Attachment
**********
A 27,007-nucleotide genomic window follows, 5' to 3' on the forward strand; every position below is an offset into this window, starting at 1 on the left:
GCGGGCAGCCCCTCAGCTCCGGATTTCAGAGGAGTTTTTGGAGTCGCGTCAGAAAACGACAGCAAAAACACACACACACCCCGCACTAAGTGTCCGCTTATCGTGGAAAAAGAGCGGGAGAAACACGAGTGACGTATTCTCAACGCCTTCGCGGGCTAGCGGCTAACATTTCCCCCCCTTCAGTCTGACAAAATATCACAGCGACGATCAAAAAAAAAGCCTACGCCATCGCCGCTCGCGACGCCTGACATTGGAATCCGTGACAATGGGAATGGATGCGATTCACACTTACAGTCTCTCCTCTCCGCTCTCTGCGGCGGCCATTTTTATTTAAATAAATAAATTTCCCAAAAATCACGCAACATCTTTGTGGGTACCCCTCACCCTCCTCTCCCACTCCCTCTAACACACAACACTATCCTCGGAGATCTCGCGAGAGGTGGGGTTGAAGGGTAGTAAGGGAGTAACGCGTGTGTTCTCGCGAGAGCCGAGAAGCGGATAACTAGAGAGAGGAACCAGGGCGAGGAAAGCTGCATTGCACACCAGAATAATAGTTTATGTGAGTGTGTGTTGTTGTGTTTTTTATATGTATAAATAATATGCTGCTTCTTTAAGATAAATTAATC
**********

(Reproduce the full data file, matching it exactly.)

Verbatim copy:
A 27,007-nucleotide genomic window follows, 5' to 3' on the forward strand; every position below is an offset into this window, starting at 1 on the left:
GCGGGCAGCCCCTCAGCTCCGGATTTCAGAGGAGTTTTTGGAGTCGCGTCAGAAAACGACAGCAAAAACACACACACACCCCGCACTAAGTGTCCGCTTATCGTGGAAAAAGAGCGGGAGAAACACGAGTGACGTATTCTCAACGCCTTCGCGGGCTAGCGGCTAACATTTCCCCCCCTTCAGTCTGACAAAATATCACAGCGACGATCAAAAAAAAAGCCTACGCCATCGCCGCTCGCGACGCCTGACATTGGAATCCGTGACAATGGGAATGGATGCGATTCACACTTACAGTCTCTCCTCTCCGCTCTCTGCGGCGGCCATTTTTATTTAAATAAATAAATTTCCCAAAAATCACGCAACATCTTTGTGGGTACCCCTCACCCTCCTCTCCCACTCCCTCTAACACACAACACTATCCTCGGAGATCTCGCGAGAGGTGGGGTTGAAGGGTAGTAAGGGAGTAACGCGTGTGTTCTCGCGAGAGCCGAGAAGCGGATAACTAGAGAGAGGAACCAGGGCGAGGAAAGCTGCATTGCACACCAGAATAATAGTTTATGTGAGTGTGTGTTGTTGTGTTTTTTATATGTATAAATAATATGCTGCTTCTTTAAGATAAATTAATC